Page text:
How the Victorians Described Italian Food for Blameless (

For Blameless, Gentle Reader, when Alexia and cohorts traveled to Florence, I utilized my 1891 Baedeker’s Northern Italy extensively.

Unfortunately, I don’t have an earlier version, and a lot changed in Italy over the 20 years between Alexia’s time and this edition of the travel guide (a complete rail system appeared, for example). Nevertheless, a 1891 Baedeker’s is still better than my unreliable memories of the city (from when I was excavating near there some twenty years ago).

As I was reading along, in the wee hours of the night several years ago now, muttering to myself about all the things I would now have to go back and adjust in Blameless, I encountered an unintentionally hilarious section. Essentially, intended as a food guide, it was really Italian cuisine as defined by the Victorian British pallet. I re-encountered my notes on the subject recently, and thought you might find it entertaining.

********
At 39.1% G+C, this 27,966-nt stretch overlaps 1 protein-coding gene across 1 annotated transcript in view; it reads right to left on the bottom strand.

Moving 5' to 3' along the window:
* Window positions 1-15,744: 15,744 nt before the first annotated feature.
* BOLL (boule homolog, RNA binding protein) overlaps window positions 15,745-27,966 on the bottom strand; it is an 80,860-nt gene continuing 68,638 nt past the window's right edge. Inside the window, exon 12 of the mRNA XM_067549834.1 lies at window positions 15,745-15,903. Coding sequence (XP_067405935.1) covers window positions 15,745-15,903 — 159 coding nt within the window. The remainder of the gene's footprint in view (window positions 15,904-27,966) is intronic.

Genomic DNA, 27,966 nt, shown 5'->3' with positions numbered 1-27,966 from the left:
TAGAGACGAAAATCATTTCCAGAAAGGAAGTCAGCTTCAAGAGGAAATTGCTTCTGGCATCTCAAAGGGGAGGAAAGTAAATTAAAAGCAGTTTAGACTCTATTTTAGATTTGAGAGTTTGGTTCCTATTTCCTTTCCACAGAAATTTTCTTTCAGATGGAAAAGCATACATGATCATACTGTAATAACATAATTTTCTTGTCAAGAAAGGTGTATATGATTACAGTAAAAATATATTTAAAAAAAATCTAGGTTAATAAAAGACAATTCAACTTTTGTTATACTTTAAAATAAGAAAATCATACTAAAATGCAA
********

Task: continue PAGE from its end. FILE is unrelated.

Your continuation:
Here are a few choice morsels for your amusement:

  • Antipasti: relishes taken as whets
  • Risotto: a kind of rice pudding (rich)
  • Salami: banger
  • Potaggio di pollo: chicken-fricassee
  • Funghi: mushrooms (often too rich)
  • Polenta: boiled maize
  • Gnocchi: small puddings

That last is my personal favorite. I can just see any one of my characters wafting into some Italian cafe and demanding a dish of those “delightful green covered tiny puddings.” You see how easily I amuse myself?

That’s why I was so obsessed with pesto in Blameless. This is one of the great pleasures of writing alternative history, I get to expound on the absurdity of the Victorian British abroad, but also use them as a vehicle through which I can expound on the absurdity of other cultures as well. As bad as Alexia can be about alien cuisine (she has much to say on the vileness of coffee, I must point out) you should see how she describes foreign mannerisms. The Italian language, for example, she cannot help but notice seems to be mainly comprised of “extravagant hand gestures.” And, with that, I had best get back to it.

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“Heaven is where the police are British, the chefs Italian, the mechanics German, the lovers French, and it’s all organized by the Swiss. Hell is where the police are German, the chefs are British, the mechanics French, the lovers Swiss, and it is all organized by the Italians.”
~ An oldie but a goodie

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